Home' Trinidad and Tobago Guardian : October 10th 2013 Contents CAMILLE CLARKE
Security minister Brig
Joseph Theodore was
among five people
inducted in the St
Mary s College Hall of
Fame on Tuesday.
Theodore, who died on
September 21, has been
hailed a hero for his role
in suppressing the insur-
gents during the 1990
Harris who gave the fea-
ture address at the ninth
induction ceremony at St
Mary s College, said the
five chosen inductees will
serve as an inspiration for
the students at the col-
The St Mary s College
Hall of Fame was estab-
lished in 1997 by the Past
Students Union to
recognise past students
and other individuals
associated with the col-
"I listened to the biog-
raphies (of the inductees)
and tried to discern what
were the qualities to
ensure success," Harris
"It became clear to me
that the qualities shown
to a greater and lesser
degree should and must
distinguish any school s
dedication to the Catholic
and many have made
tions to society," he said.
"In these challenging
times in which we live,
where often times those
portrayed as role models
and heroes are question-
able when closely scru-
tinised, it is crucial that
out students, tomorrow s
leaders are made aware
of true heroes."
Carmona did not attend
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Theodore among five
honoured by St Mary's
Executive co-ordinator of the
Blind Welfare Association Ken-
neth Suratt says all he wants is
an opportunity to invest in the
development of blind people in
this country but this was being
derailed by the inadequate funds
being allocated to the association
by the Government.
The association received a budg-
et allocation of $8 million for 2013
but that money was used up two
months before the 2014 national
budget was read in September.
This sparked a protest by work-
ers in the association who were
being paid late as a result of the
association s lack of funds.
The association received a $1.3
million supplementary budget for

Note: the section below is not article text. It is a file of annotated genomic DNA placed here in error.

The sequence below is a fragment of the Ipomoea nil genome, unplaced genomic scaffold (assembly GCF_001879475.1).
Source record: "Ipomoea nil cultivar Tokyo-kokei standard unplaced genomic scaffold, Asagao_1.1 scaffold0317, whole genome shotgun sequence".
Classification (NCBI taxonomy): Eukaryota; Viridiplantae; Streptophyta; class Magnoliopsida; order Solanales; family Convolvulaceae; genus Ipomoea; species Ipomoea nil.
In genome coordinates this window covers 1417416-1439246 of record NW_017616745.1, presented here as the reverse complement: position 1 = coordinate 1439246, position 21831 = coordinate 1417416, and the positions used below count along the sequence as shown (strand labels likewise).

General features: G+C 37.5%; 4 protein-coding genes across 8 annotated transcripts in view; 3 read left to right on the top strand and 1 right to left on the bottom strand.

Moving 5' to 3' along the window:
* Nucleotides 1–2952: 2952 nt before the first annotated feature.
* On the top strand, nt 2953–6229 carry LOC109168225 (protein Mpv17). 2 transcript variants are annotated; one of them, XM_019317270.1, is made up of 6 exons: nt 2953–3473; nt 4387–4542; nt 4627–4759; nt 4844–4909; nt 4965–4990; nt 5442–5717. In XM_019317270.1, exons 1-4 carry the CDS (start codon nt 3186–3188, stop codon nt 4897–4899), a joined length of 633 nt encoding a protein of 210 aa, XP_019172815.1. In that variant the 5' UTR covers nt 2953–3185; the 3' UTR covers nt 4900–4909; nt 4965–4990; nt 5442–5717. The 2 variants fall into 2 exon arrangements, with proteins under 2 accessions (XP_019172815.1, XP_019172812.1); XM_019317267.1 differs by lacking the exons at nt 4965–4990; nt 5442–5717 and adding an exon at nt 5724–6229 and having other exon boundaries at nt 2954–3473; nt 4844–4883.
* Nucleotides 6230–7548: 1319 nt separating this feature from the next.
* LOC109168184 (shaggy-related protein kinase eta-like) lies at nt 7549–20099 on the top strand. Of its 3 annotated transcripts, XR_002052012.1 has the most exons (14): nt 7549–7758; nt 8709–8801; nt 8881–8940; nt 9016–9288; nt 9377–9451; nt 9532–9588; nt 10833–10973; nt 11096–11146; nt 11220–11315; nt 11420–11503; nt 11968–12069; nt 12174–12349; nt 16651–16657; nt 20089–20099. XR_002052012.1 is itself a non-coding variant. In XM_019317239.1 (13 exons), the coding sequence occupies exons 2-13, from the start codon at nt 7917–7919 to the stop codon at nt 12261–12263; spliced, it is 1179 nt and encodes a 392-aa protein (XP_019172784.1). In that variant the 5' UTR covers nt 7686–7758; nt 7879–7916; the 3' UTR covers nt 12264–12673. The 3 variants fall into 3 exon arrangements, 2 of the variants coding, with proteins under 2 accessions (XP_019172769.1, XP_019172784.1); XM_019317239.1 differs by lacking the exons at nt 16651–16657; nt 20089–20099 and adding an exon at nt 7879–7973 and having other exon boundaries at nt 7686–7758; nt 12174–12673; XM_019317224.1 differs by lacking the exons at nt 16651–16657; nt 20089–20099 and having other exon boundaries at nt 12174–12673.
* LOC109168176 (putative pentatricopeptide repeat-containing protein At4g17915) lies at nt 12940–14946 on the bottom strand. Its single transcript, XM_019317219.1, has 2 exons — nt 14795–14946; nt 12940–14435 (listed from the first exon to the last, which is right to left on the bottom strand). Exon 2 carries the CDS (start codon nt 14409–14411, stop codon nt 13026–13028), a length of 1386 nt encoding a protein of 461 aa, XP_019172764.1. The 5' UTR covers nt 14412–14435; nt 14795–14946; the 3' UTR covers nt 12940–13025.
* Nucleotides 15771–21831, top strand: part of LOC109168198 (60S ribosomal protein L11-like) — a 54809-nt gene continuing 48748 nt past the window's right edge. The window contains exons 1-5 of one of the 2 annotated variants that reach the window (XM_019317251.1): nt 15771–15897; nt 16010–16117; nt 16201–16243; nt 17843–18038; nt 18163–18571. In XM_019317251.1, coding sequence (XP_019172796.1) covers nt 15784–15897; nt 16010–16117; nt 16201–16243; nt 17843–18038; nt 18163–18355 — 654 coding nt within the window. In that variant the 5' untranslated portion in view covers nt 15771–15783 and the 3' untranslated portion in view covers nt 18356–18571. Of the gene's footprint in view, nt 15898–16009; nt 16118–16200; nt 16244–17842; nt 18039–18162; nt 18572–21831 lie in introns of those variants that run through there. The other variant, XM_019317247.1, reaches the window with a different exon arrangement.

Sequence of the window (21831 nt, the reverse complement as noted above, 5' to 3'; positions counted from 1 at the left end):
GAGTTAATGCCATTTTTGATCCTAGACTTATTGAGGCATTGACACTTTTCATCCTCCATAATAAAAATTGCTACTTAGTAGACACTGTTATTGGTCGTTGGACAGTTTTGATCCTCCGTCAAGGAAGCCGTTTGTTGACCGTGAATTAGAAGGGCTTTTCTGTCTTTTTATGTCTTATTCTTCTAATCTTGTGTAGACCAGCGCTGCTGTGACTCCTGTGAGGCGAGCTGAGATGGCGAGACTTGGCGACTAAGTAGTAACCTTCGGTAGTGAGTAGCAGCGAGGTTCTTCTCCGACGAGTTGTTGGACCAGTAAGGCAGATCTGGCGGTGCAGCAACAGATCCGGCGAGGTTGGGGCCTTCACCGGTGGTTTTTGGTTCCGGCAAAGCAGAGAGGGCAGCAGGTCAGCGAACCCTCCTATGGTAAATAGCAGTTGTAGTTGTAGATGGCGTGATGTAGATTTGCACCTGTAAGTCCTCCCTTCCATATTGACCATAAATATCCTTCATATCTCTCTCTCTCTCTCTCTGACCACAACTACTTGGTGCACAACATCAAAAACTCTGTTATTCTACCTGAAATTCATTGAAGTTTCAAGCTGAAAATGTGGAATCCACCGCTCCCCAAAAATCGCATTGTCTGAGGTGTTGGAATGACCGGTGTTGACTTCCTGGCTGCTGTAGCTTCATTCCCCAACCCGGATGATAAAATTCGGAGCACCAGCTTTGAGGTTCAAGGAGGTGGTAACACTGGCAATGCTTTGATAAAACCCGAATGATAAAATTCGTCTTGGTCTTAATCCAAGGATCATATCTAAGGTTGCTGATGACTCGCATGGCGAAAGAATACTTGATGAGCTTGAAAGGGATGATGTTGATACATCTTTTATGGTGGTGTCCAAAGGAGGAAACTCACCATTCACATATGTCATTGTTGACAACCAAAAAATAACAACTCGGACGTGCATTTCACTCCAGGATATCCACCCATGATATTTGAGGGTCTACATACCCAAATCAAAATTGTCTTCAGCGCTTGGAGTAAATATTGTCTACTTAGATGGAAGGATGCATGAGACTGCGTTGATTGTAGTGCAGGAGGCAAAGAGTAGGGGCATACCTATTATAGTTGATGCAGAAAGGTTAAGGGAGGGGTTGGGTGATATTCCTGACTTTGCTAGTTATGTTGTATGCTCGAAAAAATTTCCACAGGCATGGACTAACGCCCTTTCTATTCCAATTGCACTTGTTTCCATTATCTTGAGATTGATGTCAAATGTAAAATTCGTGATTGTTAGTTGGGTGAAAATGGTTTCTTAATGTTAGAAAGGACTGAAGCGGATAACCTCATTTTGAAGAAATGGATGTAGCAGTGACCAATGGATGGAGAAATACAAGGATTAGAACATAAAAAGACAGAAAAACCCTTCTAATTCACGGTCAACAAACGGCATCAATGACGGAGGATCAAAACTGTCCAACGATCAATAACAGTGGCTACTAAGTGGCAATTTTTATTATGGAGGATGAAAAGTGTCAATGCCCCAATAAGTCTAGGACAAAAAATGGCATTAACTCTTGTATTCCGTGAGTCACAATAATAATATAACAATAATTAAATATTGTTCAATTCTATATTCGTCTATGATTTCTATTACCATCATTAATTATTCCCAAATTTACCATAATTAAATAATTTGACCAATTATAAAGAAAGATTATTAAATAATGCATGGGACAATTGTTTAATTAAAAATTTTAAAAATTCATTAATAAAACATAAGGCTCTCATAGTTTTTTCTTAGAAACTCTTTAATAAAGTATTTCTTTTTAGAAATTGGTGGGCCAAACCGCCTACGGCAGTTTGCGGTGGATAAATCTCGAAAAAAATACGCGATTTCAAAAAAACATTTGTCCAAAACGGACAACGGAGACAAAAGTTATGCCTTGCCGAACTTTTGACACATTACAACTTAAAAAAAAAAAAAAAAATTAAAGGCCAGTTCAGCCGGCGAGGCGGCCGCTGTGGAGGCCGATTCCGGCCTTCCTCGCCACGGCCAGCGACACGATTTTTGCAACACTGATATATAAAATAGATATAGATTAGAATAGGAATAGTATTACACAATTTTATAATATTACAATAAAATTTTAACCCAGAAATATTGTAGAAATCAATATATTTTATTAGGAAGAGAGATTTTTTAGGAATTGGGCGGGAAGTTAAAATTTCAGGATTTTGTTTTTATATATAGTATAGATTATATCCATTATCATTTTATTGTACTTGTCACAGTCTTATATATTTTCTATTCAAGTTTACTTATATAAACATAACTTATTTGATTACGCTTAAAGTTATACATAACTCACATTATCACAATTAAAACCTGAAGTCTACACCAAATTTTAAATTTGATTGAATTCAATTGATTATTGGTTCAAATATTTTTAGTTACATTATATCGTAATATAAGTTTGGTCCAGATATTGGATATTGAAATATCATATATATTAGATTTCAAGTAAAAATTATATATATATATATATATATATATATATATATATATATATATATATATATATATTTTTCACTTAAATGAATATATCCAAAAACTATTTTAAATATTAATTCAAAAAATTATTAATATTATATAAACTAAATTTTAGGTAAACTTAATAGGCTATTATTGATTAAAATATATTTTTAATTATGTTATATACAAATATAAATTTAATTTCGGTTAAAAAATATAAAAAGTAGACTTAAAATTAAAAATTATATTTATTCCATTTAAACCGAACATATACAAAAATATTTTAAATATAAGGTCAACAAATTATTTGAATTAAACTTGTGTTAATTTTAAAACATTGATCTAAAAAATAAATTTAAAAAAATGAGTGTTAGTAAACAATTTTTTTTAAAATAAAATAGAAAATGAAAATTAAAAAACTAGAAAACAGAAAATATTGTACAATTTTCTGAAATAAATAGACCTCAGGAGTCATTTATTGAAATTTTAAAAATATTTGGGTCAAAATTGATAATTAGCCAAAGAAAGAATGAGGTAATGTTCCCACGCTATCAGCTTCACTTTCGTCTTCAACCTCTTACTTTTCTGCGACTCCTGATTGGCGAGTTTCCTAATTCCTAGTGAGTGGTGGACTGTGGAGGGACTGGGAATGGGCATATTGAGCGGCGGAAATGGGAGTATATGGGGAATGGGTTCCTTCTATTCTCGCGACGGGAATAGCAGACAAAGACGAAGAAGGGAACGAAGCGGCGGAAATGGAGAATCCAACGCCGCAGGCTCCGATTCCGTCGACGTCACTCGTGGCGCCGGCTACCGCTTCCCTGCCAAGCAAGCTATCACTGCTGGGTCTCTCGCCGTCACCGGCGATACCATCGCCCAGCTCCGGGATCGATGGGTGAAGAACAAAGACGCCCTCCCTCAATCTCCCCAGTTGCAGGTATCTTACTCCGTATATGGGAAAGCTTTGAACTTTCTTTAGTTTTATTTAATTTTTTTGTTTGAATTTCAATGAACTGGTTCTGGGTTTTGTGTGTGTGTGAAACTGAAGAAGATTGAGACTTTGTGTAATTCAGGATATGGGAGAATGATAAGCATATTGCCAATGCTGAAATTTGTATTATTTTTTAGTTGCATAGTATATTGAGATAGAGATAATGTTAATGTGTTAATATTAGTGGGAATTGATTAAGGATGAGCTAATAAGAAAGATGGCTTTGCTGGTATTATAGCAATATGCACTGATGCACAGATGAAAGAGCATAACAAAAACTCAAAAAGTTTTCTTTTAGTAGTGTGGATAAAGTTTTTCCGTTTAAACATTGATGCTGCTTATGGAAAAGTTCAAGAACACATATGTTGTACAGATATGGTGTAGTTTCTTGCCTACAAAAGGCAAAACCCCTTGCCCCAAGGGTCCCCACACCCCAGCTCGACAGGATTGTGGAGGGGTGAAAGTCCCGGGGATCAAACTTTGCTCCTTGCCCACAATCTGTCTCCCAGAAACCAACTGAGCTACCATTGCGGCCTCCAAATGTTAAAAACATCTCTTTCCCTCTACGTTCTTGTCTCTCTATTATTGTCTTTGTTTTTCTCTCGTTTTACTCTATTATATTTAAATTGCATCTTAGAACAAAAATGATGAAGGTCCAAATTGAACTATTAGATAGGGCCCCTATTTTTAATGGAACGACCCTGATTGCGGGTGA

the two months.
For 2014, the association
received $7.9 million, less than half
of its $16 million budget request.
"This organisation needs at least
one million dollars per month to
run effectively," said Suratt in an
interview at his office yesterday.
"That money is simply not
enough to develop the minds and
way of life of blind people."
Suratt, who is blind, said he was
certain that before the next budget
the association would run out of
money to pay workers.
The association s budget covers
the operations of its four branches,
including this country s only school
for the blind in Santa Cruz and a
branch in Tobago.
In addition to money provided
by the Government, the association
has to raise $1.9 million on its own.
The association only raised
$300,000 this year from its hand-
"We are not an income gener-
ating business...we offer a service
free of charge," Suratt said.
"The only way to raise money
would be to charge blind people.
How would we charge poor, blind
Blind Welfare wants
more $$ from Govt
Minister of the People and Social
Development Glenn Ramadharsingh
yesterday said his ministry had lived up
to all its commitments to the Blind
He said the ministry had made funds
available to the association but said
there were still concerns about the
management of the association that
needed to be addressed.
He said if the association needed more
money they would have to make a case
to the ministry.
"We have had meeting with the
management and the union and tried to
iron out all the issues," Ramadharsingh
He said the Ministry of Finance had
raised issues regarding the audit of the
association and those issues would have
to be addressed before discussions of
more money could take place.
Executive Coordinator of T&T Blind Wellfare Association, Kenneth
Suratt at his office on Duke Street, Port of Spain yesterday.
PHOTO: SHIRLEY BAHADUR
Hall of Fame
the St Mary's
College Hall of
people? That is the Government s
"The Government is purchasing a
service from us which they can t pro-
vide. They cannot teach blind people.
We have the experience to do it."
Suratt said he was not getting the
opportunity to invest in blind people.
"I am not getting the opportunity
to train them in sports or computers,
to train them so that they could earn
more money," he said.
"If we can t do that then all we are
doing is eating, sleeping and getting
Suratt said there was no sort of
development taking place.
He said they could not even cover
"This week T&TEC cut the lights in
San Fernando," he said.
The association has a light bill of
over $28,000 outstanding.
Suratt said this year the association
would not be able to purchase low
vision aides, canes and other devices
for the blind.
"They are giving the blind a false
sense of hope," he said.
"What do I tell a child next year
when I can t provide the things they
need. If you are talking about improving
the lives of the disabled then we need
The association, which was the first
association for the blind in the
Caribbean, turns 100 this year, but
Suratt says it will not be able celebrate
"We might have to celebrate with
(eating a) doubles under a tree some-
where," he said.
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